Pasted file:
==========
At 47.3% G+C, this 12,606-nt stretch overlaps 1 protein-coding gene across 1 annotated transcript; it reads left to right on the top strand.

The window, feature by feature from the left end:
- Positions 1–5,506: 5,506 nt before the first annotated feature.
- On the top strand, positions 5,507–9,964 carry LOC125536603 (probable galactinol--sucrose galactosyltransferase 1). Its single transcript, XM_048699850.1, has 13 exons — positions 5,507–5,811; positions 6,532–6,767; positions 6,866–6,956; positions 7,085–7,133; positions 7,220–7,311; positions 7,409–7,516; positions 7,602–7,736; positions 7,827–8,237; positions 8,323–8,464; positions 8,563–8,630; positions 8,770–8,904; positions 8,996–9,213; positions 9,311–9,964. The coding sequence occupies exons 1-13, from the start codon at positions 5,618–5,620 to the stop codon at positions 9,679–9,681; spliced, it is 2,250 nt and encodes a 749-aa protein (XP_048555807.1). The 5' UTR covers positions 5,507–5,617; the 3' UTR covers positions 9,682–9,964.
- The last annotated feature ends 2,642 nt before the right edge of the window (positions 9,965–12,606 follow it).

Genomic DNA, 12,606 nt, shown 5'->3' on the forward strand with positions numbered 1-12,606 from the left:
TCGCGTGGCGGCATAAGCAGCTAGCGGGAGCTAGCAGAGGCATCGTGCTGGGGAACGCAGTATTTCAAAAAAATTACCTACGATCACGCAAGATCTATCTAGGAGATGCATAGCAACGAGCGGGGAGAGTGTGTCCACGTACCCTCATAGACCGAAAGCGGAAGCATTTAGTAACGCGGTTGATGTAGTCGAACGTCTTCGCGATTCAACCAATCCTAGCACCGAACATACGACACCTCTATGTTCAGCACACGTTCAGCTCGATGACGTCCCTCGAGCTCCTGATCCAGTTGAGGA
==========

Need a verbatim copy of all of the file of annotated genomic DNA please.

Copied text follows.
At 47.3% G+C, this 12,606-nt stretch overlaps 1 protein-coding gene across 1 annotated transcript; it reads left to right on the top strand.

The window, feature by feature from the left end:
- Positions 1–5,506: 5,506 nt before the first annotated feature.
- On the top strand, positions 5,507–9,964 carry LOC125536603 (probable galactinol--sucrose galactosyltransferase 1). Its single transcript, XM_048699850.1, has 13 exons — positions 5,507–5,811; positions 6,532–6,767; positions 6,866–6,956; positions 7,085–7,133; positions 7,220–7,311; positions 7,409–7,516; positions 7,602–7,736; positions 7,827–8,237; positions 8,323–8,464; positions 8,563–8,630; positions 8,770–8,904; positions 8,996–9,213; positions 9,311–9,964. The coding sequence occupies exons 1-13, from the start codon at positions 5,618–5,620 to the stop codon at positions 9,679–9,681; spliced, it is 2,250 nt and encodes a 749-aa protein (XP_048555807.1). The 5' UTR covers positions 5,507–5,617; the 3' UTR covers positions 9,682–9,964.
- The last annotated feature ends 2,642 nt before the right edge of the window (positions 9,965–12,606 follow it).

Genomic DNA, 12,606 nt, shown 5'->3' on the forward strand with positions numbered 1-12,606 from the left:
TCGCGTGGCGGCATAAGCAGCTAGCGGGAGCTAGCAGAGGCATCGTGCTGGGGAACGCAGTATTTCAAAAAAATTACCTACGATCACGCAAGATCTATCTAGGAGATGCATAGCAACGAGCGGGGAGAGTGTGTCCACGTACCCTCATAGACCGAAAGCGGAAGCATTTAGTAACGCGGTTGATGTAGTCGAACGTCTTCGCGATTCAACCAATCCTAGCACCGAACATACGACACCTCTATGTTCAGCACACGTTCAGCTCGATGACGTCCCTCGAGCTCCTGATCCAGTTGAGGA